It was summer, it was still the ’60s and all that that entailed, and I was 11, so the lunar shot was only one of several things going on for me that third week of July 1969.
There was baseball, of course. That was the year I caught a catcher’s throw in the eye while stealing third base.
There was gardening – that scourge of rural childhood.
Things had calmed down just a bit in the political realm. It had been more than a year since the last assassination – that of Robert Kennedy – and there was neither state nor federal election to roil the pot. Nevertheless, some people were still about the business of securing their and others’ civil rights, and no matter whose side one was on, the effort was tumultuous.
The Vietnam War was still intense. My friends and I, in the backs of station wagons on the way to ballgames in Cruger and Lexington, worried that we, too, would be sent to ‘Nam when we reached draft age. Some of us planned to enlist in the Navy or Air Force so we wouldn’t end up in the jungles and rice paddies. Some were leaning toward the National Guard, but that could mean going up against protesters and looters if a riot broke out as they often did on college campuses and in big cities. We could not know that the draft would end before we reached manhood.
Still, my friends and I weren’t oblivious to NASA’s doings. The Apollo program was America’s answer to John Kennedy’s challenge to send a man to the moon and bring him safely home again. It had started with great promise only to see it all go up in flames when Apollo 1’s accident killed its three astronauts and almost killed the program itself.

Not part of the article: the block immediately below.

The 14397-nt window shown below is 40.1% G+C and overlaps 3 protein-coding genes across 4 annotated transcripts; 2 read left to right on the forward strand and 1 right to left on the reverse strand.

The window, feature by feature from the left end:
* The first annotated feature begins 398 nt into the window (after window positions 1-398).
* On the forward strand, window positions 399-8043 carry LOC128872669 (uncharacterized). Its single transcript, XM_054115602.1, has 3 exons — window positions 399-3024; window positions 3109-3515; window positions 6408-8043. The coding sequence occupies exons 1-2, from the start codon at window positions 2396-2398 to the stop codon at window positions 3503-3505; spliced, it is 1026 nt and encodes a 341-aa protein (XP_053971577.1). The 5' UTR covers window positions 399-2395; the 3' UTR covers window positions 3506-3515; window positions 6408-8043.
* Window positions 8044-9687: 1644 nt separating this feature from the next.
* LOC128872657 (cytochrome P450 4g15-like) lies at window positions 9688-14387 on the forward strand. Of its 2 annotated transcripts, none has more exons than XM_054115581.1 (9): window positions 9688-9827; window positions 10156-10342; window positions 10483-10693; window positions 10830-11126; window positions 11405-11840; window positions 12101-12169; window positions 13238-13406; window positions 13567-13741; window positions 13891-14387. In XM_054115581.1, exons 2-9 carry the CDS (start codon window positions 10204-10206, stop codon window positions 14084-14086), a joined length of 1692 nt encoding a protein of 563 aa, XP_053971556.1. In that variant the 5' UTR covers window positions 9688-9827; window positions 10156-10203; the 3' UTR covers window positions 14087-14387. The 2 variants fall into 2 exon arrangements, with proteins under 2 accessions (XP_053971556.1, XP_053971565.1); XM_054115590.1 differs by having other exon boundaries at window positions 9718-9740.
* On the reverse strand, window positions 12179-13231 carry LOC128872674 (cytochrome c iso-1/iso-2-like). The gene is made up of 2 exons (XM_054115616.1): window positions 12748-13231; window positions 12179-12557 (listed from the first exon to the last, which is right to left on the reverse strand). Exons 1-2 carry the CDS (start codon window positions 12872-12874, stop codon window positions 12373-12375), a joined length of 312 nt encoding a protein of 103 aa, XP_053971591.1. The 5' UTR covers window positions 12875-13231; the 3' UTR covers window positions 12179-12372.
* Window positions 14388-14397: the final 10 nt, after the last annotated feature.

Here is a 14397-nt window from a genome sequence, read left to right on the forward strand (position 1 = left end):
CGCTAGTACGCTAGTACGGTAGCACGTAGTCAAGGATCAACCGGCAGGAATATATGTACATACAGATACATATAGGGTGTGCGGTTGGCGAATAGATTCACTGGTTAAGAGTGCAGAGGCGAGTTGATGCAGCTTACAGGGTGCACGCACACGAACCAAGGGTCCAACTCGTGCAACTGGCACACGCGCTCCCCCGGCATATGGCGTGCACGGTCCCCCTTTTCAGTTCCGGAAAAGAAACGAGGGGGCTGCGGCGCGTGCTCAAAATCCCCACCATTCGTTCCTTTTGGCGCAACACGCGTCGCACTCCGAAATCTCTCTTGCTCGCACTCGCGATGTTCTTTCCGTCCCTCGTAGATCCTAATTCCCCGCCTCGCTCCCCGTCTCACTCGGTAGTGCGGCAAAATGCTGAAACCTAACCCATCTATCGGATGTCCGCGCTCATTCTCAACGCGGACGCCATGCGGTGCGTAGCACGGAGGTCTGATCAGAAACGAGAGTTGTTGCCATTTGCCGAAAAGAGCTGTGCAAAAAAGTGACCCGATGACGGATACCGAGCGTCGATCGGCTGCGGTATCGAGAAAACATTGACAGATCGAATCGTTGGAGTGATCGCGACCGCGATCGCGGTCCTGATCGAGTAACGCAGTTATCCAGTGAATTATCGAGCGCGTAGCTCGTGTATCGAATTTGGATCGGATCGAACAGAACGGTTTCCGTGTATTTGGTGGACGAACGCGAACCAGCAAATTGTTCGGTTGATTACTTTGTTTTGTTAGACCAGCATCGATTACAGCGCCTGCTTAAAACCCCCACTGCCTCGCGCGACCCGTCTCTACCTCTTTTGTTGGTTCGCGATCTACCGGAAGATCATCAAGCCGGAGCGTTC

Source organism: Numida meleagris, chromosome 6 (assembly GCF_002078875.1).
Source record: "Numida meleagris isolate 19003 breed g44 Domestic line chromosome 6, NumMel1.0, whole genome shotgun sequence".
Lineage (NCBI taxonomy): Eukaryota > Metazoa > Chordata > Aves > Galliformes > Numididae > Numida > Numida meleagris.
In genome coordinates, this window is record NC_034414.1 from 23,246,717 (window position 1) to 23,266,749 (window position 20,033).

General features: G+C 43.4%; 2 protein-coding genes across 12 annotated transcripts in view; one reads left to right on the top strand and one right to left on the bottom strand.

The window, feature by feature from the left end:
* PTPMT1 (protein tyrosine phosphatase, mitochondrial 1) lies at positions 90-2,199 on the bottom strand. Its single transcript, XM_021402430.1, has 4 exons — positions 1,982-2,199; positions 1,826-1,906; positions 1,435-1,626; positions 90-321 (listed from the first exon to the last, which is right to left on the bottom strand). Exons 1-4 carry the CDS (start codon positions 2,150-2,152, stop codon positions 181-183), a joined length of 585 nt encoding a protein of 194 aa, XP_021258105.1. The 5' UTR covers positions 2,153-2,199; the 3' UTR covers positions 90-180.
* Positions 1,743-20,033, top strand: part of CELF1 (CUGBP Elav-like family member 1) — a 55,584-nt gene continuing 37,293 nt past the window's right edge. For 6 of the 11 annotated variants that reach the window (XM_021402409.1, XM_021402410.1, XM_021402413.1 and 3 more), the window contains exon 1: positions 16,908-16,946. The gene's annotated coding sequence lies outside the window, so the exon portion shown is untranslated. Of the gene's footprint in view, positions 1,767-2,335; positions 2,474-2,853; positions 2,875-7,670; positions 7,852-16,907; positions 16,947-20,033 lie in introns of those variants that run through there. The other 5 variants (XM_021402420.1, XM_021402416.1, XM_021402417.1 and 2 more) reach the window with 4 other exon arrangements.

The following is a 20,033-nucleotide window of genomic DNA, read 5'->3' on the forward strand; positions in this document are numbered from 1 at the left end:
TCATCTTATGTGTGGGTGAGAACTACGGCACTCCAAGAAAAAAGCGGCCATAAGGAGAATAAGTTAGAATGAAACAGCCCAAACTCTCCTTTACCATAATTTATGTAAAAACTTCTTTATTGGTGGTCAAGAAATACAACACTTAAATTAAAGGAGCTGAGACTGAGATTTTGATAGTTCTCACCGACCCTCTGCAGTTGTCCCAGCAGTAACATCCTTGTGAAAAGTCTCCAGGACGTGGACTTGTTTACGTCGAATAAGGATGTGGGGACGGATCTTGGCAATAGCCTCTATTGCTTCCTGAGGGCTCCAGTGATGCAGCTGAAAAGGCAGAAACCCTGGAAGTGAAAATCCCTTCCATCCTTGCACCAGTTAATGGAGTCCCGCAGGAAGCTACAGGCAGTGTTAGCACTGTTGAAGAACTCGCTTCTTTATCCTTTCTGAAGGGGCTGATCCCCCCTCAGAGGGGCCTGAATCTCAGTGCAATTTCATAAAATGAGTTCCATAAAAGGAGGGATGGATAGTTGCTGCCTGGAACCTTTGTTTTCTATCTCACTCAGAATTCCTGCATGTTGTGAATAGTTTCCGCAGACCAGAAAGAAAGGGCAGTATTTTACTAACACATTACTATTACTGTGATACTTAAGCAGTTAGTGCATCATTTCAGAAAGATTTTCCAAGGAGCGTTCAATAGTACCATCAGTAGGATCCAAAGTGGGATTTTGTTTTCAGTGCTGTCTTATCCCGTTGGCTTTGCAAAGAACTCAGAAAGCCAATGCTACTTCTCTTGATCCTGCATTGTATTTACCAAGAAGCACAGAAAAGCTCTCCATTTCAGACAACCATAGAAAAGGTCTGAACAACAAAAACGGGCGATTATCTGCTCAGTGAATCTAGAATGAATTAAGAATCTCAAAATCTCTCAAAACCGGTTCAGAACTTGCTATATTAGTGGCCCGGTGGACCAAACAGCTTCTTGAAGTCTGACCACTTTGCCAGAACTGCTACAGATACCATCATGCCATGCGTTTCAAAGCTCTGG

That Sunday afternoon of Apollo 11’s mission, my family and I watched the Eagle land at Tranquility Base and knew we were witnessing history. I then went to the other end of the technological spectrum with a quick trip to Pickens Beach with my brother, our aunt and a family friend. We swam in the Big Black River, which probably was only a few years past being the receptacle of raw sewage from Pickens and upstream towns. Returning home, we watched Neil Armstrong put his first footprint on Earth’s moon.
I was too young to fully appreciate nearly enough of what it all meant – the recovery of national pride, the realization that our Communist competitors weren’t the superhumans we’d feared they were, the satisfaction that our space program was a benefit to humankind at large.
Decades later I went to Cape Canaveral. At the visitors’ center theater they showed a movie depicting the highs and lows of the race to the moon – from the devastation of Apollo 1 to the elation of Apollo 11.
When the film was over, the doors opened, and we found ourselves dwarfed by the presence of an actual Saturn V rocket. I cannot to this day identify all the emotions that engulfed me, but as a grown and married man, I stood under that rocket and, totally unabashed, wept.
Errol Castens/NEMS Daily Journal